Sometimes I get my stories mixed up, so excuse me if the facts and memories appear altered or confused. I do know that the Canadian end of this tale involved our present Canadian Prime Minister's father invoking the War Measures Act upon Eastern Canada. (By the time my grandchildren read this, Justin and his dad, Pierre,will be greyed-out memories, perhaps pictured on the fifty dollar bills we will need top buy a loaf of bread.)  I imagine that a quick Google search would reveal the year to be 1971 or 1972. In fact, a not so quick google search reveals that the major focus of the War Measures Act in Canada was in the fall of and early winter of 1970, thus placing yours truly in Vancouver in the early Spring of 1970.  To continue...this was the era of rock and roll, free love, flowers in our hair, and lots and lots of angst. I was fresh out of work, perhaps out of Fort Mcmurray, or maybe Fort Nelson, or Foreskin John. ( I worked in all of those communities, mostly as a bricklayers' helper, a pipeline welders' helper, or a general skid hand...another story, perhaps)..for me the late 60's and early 70's was a time of experimentation, trial and error, and in many cases the direct memories of those growing up years are altered, and in some cases, destroyed.  As I wandered in Vancouver in the early Spring of 1970, I decided that it was time to find out exactly where this fellow called Carlos Casteneda and his magic peyote buttons actually lived and flourished.

Having blown away any saved wages or gains from my winter pipelining, I needed to find a cheap and efficient way south to Mexico.  At the time, the local hippy paper, the Georgia Straight from 4th Avenue had a section where folks could share just about anything that they had to offer.  I looked for someone heading south, as I wanted to avoid hitchhiking for awhile.  I had spent too many days on the road hitching to Montreal in 1976 with $19.00 in my pocket. I wanted to ride to Mexico.  During these days, twenty or thirty folks would congregate at a suitable hitching corner, quietly get stoned, and wait, sometimes for days, for their turn to be picked up by some random driver. I had had my fill of that, and so I searched for a shared ride south, at least to San Francisco, out of the oncoming rains and snow.
I finally found a ride with a fellow named Allan.  Stern nearly fifty years have passed, it is interesting to me that I still remember Allan's name.  While I don't remember the type of car that he drove, it seems that it was a little four door Toyota or Austin. I wonder if the Japanese had invaded the North American car market by 1970?  No matter, the significant element in this tale of woe is Allan, and his character. I remember him to be quiet, kind of well-mannered man, quite the polar opposite to my person in 1970.  In those days, I wrapped a case of beer and a package of smokes around my soul and twisted it until all sorts of hellry resulted, as my Dad used to describe my lifestyle.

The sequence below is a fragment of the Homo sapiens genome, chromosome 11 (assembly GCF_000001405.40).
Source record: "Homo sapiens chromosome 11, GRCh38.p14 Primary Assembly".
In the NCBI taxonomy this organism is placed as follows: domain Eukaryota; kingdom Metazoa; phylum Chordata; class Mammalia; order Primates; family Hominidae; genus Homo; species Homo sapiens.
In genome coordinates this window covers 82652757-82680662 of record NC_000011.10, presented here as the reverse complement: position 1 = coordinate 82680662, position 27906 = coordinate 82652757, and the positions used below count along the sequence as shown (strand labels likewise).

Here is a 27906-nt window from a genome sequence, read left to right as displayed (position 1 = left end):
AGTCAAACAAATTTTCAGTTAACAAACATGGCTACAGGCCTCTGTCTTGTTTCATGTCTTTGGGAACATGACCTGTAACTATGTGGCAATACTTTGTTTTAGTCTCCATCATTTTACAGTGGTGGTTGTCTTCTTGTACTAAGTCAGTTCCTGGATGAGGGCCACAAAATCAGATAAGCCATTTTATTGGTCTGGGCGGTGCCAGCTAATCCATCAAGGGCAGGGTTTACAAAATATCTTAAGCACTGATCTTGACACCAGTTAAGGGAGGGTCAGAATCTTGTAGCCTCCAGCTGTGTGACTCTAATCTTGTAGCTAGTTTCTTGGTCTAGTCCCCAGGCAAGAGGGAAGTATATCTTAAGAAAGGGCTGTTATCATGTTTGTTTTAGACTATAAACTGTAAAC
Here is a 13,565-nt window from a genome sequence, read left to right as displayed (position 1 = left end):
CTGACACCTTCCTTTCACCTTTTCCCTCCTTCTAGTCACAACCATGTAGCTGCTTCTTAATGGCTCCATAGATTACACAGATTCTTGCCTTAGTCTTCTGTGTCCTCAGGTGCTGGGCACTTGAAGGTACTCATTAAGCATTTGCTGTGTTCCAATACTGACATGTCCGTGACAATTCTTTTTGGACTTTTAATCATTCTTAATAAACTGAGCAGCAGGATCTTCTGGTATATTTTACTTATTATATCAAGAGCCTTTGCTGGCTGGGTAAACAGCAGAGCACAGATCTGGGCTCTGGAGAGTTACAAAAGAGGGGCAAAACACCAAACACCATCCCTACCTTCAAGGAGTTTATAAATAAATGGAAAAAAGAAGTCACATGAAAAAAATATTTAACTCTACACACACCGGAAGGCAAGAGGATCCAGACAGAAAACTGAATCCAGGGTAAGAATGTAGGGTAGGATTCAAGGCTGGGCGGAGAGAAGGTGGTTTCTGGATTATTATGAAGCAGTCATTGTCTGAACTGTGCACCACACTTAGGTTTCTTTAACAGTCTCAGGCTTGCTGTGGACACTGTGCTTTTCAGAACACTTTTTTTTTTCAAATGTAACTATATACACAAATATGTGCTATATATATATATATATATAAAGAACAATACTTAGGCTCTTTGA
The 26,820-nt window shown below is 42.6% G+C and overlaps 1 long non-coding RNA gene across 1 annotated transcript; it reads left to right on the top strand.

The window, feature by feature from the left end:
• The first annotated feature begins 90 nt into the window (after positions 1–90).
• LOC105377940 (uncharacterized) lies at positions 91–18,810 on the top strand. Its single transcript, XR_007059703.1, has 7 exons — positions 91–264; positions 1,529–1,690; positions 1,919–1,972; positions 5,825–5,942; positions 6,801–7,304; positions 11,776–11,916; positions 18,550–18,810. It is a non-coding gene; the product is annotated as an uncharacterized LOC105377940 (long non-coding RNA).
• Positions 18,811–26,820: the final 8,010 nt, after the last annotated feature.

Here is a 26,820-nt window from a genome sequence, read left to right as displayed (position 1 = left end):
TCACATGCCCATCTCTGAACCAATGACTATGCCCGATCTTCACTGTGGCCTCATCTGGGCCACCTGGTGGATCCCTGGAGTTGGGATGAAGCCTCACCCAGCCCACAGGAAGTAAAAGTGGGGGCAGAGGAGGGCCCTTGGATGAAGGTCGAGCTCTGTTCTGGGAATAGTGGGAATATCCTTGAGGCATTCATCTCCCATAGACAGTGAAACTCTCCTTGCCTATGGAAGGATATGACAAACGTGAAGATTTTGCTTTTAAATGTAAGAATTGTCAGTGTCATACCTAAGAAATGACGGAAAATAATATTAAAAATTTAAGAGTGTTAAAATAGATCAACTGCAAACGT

Moving on from Vancouver, I do not remember much of the ride with Allan from Vancouver, other than it was a lot simpler crossing into the states in a vehicle that it was when I tried shoeless and jobless a few months before.  I do recall in the travels south that we landed in Southern California. The day before, the students at the local university had burned down the bank. I remember seeing the burning embers and thinking that these American radicals were a long way from our peace and love dances in Stanley Park. For the life of me, I do not recall the city but I do remember an incident during the night which opened up this country boys' eyes to the realities of the world. (A subsequent Google search places the time and place exactly. The city was Santa Barbara, and the Bank burning incident had serious repercussions on the culture of the day: 

"On top of this, the growing drug culture and hippie lifestyle of the time widened the generation gap between students and police, who patrolled Isla Vista and campus in riot gear, often using tear gas to disperse crowds.